Sir Robert Cecil
Mark Evan Chimsky
Sir Robert Cecil (1563-1612) was Queen Elizabeth’s Secretary of State from 1596 to 1608, serving both Queen Elizabeth I and King James.
He was considered a model for Shakespeare’s Richard III, because both men wielded power ruthlessly and had the same physical disability – a hunchback.
This comparison, which must have been obvious to anyone going to The Globe to see Shakespeare’s play, must have rankled the proud Cecil, who saw himself as an educated aristocrat and not a treacherous tyrant.
However, even the Queen herself belittled Cecil (as it were) for his short stature, referring to him as “my pygmy” and King James nicknamed him “my little beagle.”
While a Venetian Ambassador praised his “noble countenance and features,” others were less charitable, and noted his “crooked back,” “wry neck,” and “splay foot.”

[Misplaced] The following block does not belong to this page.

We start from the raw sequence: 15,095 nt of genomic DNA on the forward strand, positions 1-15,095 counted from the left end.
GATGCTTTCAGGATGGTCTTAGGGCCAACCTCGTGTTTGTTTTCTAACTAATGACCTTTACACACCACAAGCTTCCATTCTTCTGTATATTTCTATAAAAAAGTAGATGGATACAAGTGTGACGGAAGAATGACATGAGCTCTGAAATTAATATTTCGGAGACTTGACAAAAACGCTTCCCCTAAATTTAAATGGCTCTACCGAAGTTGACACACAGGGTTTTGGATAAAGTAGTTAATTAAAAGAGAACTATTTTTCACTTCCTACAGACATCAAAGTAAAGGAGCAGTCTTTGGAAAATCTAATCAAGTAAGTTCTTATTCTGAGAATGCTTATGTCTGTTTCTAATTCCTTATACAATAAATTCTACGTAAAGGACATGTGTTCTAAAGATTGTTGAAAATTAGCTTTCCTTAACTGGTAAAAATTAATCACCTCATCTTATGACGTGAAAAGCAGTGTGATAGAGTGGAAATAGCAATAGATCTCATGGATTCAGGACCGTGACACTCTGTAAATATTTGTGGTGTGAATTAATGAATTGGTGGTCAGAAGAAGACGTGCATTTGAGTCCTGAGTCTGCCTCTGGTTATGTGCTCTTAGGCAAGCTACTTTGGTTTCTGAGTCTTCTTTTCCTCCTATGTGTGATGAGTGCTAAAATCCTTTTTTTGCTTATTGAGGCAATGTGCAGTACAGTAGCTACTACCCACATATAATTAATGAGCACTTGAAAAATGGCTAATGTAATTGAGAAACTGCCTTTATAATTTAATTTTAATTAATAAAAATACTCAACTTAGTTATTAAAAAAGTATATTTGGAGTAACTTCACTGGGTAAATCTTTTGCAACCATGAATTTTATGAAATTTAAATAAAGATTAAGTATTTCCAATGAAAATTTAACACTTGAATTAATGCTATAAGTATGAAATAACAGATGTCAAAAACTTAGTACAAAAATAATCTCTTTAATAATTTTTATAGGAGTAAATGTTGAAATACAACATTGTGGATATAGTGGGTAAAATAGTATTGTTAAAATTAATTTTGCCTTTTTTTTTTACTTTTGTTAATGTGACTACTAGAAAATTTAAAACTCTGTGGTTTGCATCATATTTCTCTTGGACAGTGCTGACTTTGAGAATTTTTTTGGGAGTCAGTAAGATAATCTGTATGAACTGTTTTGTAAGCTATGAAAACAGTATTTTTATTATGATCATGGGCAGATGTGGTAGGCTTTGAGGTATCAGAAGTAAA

Would it be any wonder if Cecil felt a personal hostility to Shakespeare, a man not “to the manner born,” for making dramatic use of a character with similar physical features and drawing particular attention to his body: “Deformed, unfinished…so lamely and unfashionable that dogs bark at me as I halt by them?”
In the early seventeenth century, people associated Cecil’s “crooked back” with his crookedness as a man.
Though he had overcome physical obstacles to gain the confidence of both a Queen and a King, Cecil squandered his wealth and fame.
In 1612 he died of scurvy, and left behind a monumental debt of almost 30,000 pounds.